Sena Magill won’t let you think it’s all about her.
She beat the record number of votes received by any one candidate, set in 2017 by Mayor Nikuyah Walker, by 494 votes, but Magill wasn’t the only one to pass Walker’s mark.
Democrat Lloyd Snook, who will also take a seat on the five-member council in January, received 8,133 votes and now holds the second-most votes in city history.
But if you ask the newly elected Charlottesville City Councilor about her victory in Tuesday’s election, she’ll give the credit to others.
“I think this is much more about people mobilizing for the 2020 election and that this is a lot more about people realizing that they need to get out there and vote — that their vote does matter,” Magill said. “People were paying attention, but I think that has a lot more to do with 2016 than anything I did.”
Tuesday’s election was what political experts call an “off-off year election,” when no federal contest or statewide office is on the ballot. Turnout is typically low.
It was the fourth such election since the city moved municipal elections from May to November in 2006.
Magill and Snook shattered the previous vote total record for off-off year elections, set when Democratic Councilor Wes Bellamy received 4,688 votes in 2015.
In Tuesday’s election, 13,125 voters, or 43% of those registered, cast a ballot. Magill was selected on 64% of ballots cast and Snook was chosen on 62%.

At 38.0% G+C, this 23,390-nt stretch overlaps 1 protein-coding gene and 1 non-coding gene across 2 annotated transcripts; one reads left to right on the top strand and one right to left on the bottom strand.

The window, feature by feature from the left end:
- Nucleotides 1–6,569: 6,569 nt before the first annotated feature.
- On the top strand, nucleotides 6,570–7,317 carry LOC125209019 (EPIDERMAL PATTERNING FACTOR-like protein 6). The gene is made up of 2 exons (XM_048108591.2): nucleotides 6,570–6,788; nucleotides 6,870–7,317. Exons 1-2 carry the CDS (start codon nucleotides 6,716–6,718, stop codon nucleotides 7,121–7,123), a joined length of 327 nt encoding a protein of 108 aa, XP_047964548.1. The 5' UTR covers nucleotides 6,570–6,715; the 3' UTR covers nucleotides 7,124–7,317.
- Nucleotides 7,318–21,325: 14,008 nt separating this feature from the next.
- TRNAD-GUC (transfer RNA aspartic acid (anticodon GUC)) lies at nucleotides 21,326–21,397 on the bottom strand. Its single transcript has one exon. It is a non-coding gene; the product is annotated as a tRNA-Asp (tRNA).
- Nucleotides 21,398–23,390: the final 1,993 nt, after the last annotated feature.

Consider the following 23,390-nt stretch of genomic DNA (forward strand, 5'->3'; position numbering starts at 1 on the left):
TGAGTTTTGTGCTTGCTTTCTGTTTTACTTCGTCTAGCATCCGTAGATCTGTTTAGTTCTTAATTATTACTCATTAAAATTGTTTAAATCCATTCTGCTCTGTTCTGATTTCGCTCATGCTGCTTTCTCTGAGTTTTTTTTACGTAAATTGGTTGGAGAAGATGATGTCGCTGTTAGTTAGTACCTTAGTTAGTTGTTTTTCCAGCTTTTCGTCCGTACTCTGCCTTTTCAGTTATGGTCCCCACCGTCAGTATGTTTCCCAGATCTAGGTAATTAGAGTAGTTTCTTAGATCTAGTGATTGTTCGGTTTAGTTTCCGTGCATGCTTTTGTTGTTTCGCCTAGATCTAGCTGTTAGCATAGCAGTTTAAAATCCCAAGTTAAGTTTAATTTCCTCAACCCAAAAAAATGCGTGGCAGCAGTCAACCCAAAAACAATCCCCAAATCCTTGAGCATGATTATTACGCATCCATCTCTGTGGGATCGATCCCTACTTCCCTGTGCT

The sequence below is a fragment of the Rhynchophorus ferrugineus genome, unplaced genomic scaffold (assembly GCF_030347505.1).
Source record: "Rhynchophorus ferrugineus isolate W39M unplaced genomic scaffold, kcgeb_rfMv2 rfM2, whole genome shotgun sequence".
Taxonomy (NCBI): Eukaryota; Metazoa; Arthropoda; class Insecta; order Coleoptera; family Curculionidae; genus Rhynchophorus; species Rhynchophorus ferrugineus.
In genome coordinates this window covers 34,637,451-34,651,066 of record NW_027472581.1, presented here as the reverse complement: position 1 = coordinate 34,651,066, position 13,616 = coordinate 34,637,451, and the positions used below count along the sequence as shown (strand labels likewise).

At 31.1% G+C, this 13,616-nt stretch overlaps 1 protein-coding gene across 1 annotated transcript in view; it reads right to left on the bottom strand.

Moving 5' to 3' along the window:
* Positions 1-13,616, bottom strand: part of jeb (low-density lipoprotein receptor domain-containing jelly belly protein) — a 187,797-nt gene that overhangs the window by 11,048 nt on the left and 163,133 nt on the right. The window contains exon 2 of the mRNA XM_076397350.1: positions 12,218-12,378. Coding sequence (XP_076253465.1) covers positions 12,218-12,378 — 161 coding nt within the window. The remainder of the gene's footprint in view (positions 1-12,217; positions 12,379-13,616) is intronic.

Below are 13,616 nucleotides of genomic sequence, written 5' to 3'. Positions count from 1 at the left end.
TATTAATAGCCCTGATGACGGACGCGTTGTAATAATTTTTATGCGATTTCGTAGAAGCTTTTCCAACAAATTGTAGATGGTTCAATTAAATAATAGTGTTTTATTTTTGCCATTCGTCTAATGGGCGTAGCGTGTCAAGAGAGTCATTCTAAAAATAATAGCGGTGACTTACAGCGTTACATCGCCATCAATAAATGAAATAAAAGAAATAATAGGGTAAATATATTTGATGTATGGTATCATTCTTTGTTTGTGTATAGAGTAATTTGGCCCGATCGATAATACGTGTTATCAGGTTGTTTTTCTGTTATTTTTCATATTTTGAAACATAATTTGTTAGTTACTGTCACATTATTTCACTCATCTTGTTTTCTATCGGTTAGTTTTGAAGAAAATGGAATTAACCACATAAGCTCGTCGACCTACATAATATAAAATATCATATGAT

In 2015, the last off-off year election, 6,049 voters, or 23% of the city’s registered voters, cast a ballot. Bellamy was selected on 77% of them.
The 2017 election saw 16,548 voters, or 57.6%, cast a ballot. Walker, an independent, was selected on 48% of them.
Bob Gibson, a former Daily Progress politics reporter and previous director of the Sorensen Institute for Political Leadership at the University of Virginia, said resistance to President Donald Trump likely pushed turnout.
Democrats took control of both houses of the Virginia General Assembly for the first time in more than 20 years and Gibson said that opportunity pushed voters to the polls.
“Forty-three percent is not a shoddy turnout,” he said. “I don’t think it was all the City Council election that did it. I think Trump benefited Democrats up and down the board.”
Democratic delegate-elect Sally Hudson, of Charlottesville, said Tuesday’s General Assembly and City Council races had “different dynamics.”
“A lot of what carried the flip in the General Assembly was shifts in suburban voters,” she said. “Charlottesville is a highly engaged electorate and I think a lot of times our electorate is locally focused.”
Magill, Snook and Bellamy are among 10 people to ever receive more than 4,000 votes in an off-off year election and 17 who have exceeded that vote count in the city’s general election history, records show.
Magill and Snook are the only people to get more than 8,000 votes for City Council in the century since 1919, when there were fewer than 2,000 registered voters in the city. Seven have exceeded 7,000 votes in that time, including Democratic Councilor-elect Michael Payne, who received 7,816 in Tuesday’s election.
Independent Bellamy Brown, who got 5,736 votes this year, and Democrat Amy Laufer, with 7,711 in 2017, are the only people on record to get more than 4,000 votes and not win a seat on the council.
Republican Laurence Brunton was the first to get more than 4,000 votes, with 4,185 in 1976. He remains the only Republican to surpass that tally.
After 1976, no one would reach 4,000 votes again until 1992, when Democrat Tom Vandever received 4,086.